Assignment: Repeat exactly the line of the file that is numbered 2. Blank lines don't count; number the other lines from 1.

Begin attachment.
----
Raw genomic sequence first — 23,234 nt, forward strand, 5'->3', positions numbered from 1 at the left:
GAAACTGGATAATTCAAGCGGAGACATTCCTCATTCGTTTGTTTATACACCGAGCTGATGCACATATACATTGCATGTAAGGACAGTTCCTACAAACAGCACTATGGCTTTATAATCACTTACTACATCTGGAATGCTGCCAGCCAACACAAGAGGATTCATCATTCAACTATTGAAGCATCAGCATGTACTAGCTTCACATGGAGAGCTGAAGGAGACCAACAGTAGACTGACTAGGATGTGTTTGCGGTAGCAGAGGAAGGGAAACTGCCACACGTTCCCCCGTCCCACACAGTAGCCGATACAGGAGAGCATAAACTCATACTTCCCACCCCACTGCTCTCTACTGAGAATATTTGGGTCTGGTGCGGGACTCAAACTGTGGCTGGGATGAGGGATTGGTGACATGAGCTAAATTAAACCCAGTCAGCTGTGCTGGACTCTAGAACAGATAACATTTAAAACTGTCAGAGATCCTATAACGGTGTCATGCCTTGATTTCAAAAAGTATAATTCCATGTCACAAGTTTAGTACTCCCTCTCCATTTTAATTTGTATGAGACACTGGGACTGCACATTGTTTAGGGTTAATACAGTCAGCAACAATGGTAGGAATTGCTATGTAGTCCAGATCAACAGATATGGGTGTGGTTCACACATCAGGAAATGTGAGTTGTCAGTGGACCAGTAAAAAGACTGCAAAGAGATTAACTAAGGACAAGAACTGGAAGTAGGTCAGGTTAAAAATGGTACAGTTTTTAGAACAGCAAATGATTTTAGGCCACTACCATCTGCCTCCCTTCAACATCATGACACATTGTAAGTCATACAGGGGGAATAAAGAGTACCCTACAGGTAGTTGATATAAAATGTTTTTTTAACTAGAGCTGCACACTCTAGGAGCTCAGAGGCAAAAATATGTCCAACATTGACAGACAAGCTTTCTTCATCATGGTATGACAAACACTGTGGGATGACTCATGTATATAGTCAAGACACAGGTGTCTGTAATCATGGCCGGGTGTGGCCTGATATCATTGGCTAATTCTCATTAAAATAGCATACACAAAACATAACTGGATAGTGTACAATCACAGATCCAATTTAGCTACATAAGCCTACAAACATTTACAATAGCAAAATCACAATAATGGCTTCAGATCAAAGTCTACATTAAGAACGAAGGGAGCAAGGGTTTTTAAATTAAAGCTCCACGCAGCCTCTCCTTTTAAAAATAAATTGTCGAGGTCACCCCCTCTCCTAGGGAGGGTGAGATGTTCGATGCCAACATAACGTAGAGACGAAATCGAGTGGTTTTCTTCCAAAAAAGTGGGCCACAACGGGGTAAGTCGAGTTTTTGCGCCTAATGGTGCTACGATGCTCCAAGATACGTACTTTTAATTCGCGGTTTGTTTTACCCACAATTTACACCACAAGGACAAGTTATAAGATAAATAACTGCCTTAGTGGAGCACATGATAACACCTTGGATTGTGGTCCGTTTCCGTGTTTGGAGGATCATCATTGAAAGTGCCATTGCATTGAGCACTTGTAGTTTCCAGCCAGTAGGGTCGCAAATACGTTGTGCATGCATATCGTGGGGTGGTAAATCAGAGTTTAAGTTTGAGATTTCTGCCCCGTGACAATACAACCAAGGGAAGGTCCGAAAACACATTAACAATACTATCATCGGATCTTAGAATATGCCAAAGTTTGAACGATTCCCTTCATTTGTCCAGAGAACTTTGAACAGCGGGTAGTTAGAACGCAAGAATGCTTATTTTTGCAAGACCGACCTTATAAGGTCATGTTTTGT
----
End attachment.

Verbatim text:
GAAACTGGATAATTCAAGCGGAGACATTCCTCATTCGTTTGTTTATACACCGAGCTGATGCACATATACATTGCATGTAAGGACAGTTCCTACAAACAGCACTATGGCTTTATAATCACTTACTACATCTGGAATGCTGCCAGCCAACACAAGAGGATTCATCATTCAACTATTGAAGCATCAGCATGTACTAGCTTCACATGGAGAGCTGAAGGAGACCAACAGTAGACTGACTAGGATGTGTTTGCGGTAGCAGAGGAAGGGAAACTGCCACACGTTCCCCCGTCCCACACAGTAGCCGATACAGGAGAGCATAAACTCATACTTCCCACCCCACTGCTCTCTACTGAGAATATTTGGGTCTGGTGCGGGACTCAAACTGTGGCTGGGATGAGGGATTGGTGACATGAGCTAAATTAAACCCAGTCAGCTGTGCTGGACTCTAGAACAGATAACATTTAAAACTGTCAGAGATCCTATAACGGTGTCATGCCTTGATTTCAAAAAGTATAATTCCATGTCACAAGTTTAGTACTCCCTCTCCATTTTAATTTGTATGAGACACTGGGACTGCACATTGTTTAGGGTTAATACAGTCAGCAACAATGGTAGGAATTGCTATGTAGTCCAGATCAACAGATATGGGTGTGGTTCACACATCAGGAAATGTGAGTTGTCAGTGGACCAGTAAAAAGACTGCAAAGAGATTAACTAAGGACAAGAACTGGAAGTAGGTCAGGTTAAAAATGGTACAGTTTTTAGAACAGCAAATGATTTTAGGCCACTACCATCTGCCTCCCTTCAACATCATGACACATTGTAAGTCATACAGGGGGAATAAAGAGTACCCTACAGGTAGTTGATATAAAATGTTTTTTTAACTAGAGCTGCACACTCTAGGAGCTCAGAGGCAAAAATATGTCCAACATTGACAGACAAGCTTTCTTCATCATGGTATGACAAACACTGTGGGATGACTCATGTATATAGTCAAGACACAGGTGTCTGTAATCATGGCCGGGTGTGGCCTGATATCATTGGCTAATTCTCATTAAAATAGCATACACAAAACATAACTGGATAGTGTACAATCACAGATCCAATTTAGCTACATAAGCCTACAAACATTTACAATAGCAAAATCACAATAATGGCTTCAGATCAAAGTCTACATTAAGAACGAAGGGAGCAAGGGTTTTTAAATTAAAGCTCCACGCAGCCTCTCCTTTTAAAAATAAATTGTCGAGGTCACCCCCTCTCCTAGGGAGGGTGAGATGTTCGATGCCAACATAACGTAGAGACGAAATCGAGTGGTTTTCTTCCAAAAAAGTGGGCCACAACGGGGTAAGTCGAGTTTTTGCGCCTAATGGTGCTACGATGCTCCAAGATACGTACTTTTAATTCGCGGTTTGTTTTACCCACAATTTACACCACAAGGACAAGTTATAAGATAAATAACTGCCTTAGTGGAGCACATGATAACACCTTGGATTGTGGTCCGTTTCCGTGTTTGGAGGATCATCATTGAAAGTGCCATTGCATTGAGCACTTGTAGTTTCCAGCCAGTAGGGTCGCAAATACGTTGTGCATGCATATCGTGGGGTGGTAAATCAGAGTTTAAGTTTGAGATTTCTGCCCCGTGACAATACAACCAAGGGAAGGTCCGAAAACACATTAACAATACTATCATCGGATCTTAGAATATGCCAAAGTTTGAACGATTCCCTTCATTTGTCCAGAGAACTTTGAACAGCGGGTAGTTAGAACGCAAGAATGCTTATTTTTGCAAGACCGACCTTATAAGGTCATGTTTTGT